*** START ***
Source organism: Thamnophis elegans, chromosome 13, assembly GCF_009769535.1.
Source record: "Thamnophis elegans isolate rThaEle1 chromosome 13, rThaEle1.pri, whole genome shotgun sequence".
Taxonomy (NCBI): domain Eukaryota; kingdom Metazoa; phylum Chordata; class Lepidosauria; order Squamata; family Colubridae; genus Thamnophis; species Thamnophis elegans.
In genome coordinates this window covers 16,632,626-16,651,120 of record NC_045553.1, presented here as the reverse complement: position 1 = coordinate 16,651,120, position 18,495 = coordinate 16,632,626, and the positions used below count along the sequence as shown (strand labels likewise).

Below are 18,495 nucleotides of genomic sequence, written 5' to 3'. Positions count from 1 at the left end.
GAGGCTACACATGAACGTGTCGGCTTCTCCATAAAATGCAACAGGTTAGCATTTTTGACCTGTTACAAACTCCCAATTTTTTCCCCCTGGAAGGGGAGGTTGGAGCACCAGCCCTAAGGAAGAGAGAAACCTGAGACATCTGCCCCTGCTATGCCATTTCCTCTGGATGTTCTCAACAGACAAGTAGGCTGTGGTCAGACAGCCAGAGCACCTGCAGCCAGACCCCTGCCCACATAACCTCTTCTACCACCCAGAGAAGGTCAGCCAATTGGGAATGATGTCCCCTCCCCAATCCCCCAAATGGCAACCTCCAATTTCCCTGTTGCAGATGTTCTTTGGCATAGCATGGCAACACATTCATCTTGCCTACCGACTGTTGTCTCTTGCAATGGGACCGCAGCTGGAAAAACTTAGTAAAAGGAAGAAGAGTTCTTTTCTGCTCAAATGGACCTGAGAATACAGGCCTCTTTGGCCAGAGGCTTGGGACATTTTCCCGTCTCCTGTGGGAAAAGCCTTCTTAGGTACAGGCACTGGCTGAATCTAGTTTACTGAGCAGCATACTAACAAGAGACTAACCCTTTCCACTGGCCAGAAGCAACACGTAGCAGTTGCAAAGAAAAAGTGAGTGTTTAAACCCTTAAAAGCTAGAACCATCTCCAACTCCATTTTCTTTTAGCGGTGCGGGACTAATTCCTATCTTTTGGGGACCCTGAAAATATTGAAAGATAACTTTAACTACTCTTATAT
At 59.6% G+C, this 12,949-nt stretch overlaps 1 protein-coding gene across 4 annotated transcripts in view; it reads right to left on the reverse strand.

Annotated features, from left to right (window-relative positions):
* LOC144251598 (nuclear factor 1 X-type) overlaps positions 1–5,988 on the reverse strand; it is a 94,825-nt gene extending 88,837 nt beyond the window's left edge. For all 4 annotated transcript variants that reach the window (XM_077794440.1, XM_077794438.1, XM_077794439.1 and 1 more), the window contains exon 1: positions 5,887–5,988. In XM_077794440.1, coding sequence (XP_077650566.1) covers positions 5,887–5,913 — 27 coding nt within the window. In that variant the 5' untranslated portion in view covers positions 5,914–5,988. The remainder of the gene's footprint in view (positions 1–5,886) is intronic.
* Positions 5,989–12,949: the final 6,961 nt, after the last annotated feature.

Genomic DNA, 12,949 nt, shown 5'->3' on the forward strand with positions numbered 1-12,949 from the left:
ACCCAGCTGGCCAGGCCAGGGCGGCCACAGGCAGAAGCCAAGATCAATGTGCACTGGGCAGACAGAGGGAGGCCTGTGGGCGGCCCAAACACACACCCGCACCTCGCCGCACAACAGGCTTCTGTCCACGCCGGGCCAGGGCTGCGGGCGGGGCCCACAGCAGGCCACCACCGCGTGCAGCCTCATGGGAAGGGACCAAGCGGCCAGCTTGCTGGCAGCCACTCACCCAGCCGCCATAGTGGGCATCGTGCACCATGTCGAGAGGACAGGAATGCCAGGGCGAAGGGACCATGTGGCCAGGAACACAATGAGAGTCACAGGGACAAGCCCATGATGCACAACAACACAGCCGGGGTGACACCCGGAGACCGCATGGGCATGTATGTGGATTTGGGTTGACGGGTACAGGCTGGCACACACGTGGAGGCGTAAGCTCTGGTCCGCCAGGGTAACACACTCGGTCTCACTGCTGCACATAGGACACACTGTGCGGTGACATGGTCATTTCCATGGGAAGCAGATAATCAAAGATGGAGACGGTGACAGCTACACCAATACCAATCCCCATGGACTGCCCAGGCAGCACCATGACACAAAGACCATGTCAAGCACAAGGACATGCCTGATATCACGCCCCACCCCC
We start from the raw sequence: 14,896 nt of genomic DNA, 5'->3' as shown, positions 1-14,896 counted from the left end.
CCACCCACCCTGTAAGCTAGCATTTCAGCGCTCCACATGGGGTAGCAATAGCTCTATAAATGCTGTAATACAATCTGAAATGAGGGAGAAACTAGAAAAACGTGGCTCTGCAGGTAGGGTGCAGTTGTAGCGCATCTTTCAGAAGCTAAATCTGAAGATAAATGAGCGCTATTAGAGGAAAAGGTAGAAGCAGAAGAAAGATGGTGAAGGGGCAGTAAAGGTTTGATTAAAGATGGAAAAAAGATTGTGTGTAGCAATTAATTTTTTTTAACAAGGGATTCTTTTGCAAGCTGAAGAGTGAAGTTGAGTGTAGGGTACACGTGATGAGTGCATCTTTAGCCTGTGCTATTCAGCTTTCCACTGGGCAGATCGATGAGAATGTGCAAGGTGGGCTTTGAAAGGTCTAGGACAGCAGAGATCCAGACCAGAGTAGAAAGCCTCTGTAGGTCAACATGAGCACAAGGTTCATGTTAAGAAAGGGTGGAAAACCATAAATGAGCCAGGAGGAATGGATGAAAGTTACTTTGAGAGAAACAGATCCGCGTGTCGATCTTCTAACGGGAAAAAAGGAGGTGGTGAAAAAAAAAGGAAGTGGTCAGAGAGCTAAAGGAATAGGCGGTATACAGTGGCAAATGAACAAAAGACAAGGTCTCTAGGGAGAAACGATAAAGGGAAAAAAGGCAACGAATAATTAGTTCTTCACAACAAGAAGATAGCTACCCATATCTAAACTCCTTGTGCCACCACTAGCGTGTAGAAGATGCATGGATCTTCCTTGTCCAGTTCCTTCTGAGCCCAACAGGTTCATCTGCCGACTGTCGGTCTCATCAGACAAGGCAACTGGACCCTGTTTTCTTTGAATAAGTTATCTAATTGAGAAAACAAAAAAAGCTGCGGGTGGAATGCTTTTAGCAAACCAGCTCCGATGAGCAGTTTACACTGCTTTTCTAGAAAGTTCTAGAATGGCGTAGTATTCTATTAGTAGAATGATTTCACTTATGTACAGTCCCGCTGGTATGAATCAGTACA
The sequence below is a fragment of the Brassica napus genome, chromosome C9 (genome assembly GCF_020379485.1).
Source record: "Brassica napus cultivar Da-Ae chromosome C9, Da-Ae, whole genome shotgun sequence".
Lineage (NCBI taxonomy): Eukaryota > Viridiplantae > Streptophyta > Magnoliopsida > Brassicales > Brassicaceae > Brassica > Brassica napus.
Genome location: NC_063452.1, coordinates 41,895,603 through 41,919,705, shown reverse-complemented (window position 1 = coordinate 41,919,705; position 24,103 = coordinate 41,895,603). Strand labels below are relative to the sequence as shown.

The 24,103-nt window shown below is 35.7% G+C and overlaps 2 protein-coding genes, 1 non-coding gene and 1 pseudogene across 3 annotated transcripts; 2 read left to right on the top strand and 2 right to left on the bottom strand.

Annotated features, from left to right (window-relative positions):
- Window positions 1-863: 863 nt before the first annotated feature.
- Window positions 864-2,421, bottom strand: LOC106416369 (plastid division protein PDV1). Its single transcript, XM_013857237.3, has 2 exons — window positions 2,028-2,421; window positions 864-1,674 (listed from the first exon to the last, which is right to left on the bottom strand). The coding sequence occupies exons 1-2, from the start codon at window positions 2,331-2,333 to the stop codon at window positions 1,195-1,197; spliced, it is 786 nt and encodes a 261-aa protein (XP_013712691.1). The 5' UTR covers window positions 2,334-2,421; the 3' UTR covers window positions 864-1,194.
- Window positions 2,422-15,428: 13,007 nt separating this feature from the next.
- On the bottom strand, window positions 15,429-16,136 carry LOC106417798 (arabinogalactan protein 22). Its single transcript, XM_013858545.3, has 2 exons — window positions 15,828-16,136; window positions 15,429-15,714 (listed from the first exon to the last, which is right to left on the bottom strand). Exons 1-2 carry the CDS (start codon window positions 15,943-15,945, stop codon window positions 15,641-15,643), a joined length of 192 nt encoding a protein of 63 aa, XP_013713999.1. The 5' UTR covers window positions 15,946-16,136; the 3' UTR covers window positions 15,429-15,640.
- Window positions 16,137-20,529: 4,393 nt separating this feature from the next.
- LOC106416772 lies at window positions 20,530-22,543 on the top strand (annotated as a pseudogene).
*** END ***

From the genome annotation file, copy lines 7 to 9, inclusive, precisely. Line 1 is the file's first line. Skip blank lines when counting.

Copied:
At 59.6% G+C, this 12,949-nt stretch overlaps 1 protein-coding gene across 4 annotated transcripts in view; it reads right to left on the reverse strand.

Annotated features, from left to right (window-relative positions):
* LOC144251598 (nuclear factor 1 X-type) overlaps positions 1–5,988 on the reverse strand; it is a 94,825-nt gene extending 88,837 nt beyond the window's left edge. For all 4 annotated transcript variants that reach the window (XM_077794440.1, XM_077794438.1, XM_077794439.1 and 1 more), the window contains exon 1: positions 5,887–5,988. In XM_077794440.1, coding sequence (XP_077650566.1) covers positions 5,887–5,913 — 27 coding nt within the window. In that variant the 5' untranslated portion in view covers positions 5,914–5,988. The remainder of the gene's footprint in view (positions 1–5,886) is intronic.